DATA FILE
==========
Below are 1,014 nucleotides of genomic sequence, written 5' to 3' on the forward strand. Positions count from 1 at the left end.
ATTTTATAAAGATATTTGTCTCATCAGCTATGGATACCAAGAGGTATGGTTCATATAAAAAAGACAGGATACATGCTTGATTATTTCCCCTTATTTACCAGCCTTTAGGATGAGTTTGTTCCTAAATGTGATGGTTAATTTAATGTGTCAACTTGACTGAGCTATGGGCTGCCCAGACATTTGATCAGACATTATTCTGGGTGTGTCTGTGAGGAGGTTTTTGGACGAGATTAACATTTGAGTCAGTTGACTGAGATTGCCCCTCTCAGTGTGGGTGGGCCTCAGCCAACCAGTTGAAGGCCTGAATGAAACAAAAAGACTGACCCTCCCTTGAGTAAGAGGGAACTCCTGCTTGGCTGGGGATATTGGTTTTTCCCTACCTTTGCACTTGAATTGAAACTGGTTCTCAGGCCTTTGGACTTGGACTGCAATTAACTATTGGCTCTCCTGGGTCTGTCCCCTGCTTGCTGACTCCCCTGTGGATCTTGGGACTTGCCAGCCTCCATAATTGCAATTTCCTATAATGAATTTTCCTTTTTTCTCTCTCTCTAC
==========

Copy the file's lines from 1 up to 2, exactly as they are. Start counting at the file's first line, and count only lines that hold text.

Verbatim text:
Below are 1,014 nucleotides of genomic sequence, written 5' to 3' on the forward strand. Positions count from 1 at the left end.
ATTTTATAAAGATATTTGTCTCATCAGCTATGGATACCAAGAGGTATGGTTCATATAAAAAAGACAGGATACATGCTTGATTATTTCCCCTTATTTACCAGCCTTTAGGATGAGTTTGTTCCTAAATGTGATGGTTAATTTAATGTGTCAACTTGACTGAGCTATGGGCTGCCCAGACATTTGATCAGACATTATTCTGGGTGTGTCTGTGAGGAGGTTTTTGGACGAGATTAACATTTGAGTCAGTTGACTGAGATTGCCCCTCTCAGTGTGGGTGGGCCTCAGCCAACCAGTTGAAGGCCTGAATGAAACAAAAAGACTGACCCTCCCTTGAGTAAGAGGGAACTCCTGCTTGGCTGGGGATATTGGTTTTTCCCTACCTTTGCACTTGAATTGAAACTGGTTCTCAGGCCTTTGGACTTGGACTGCAATTAACTATTGGCTCTCCTGGGTCTGTCCCCTGCTTGCTGACTCCCCTGTGGATCTTGGGACTTGCCAGCCTCCATAATTGCAATTTCCTATAATGAATTTTCCTTTTTTCTCTCTCTCTAC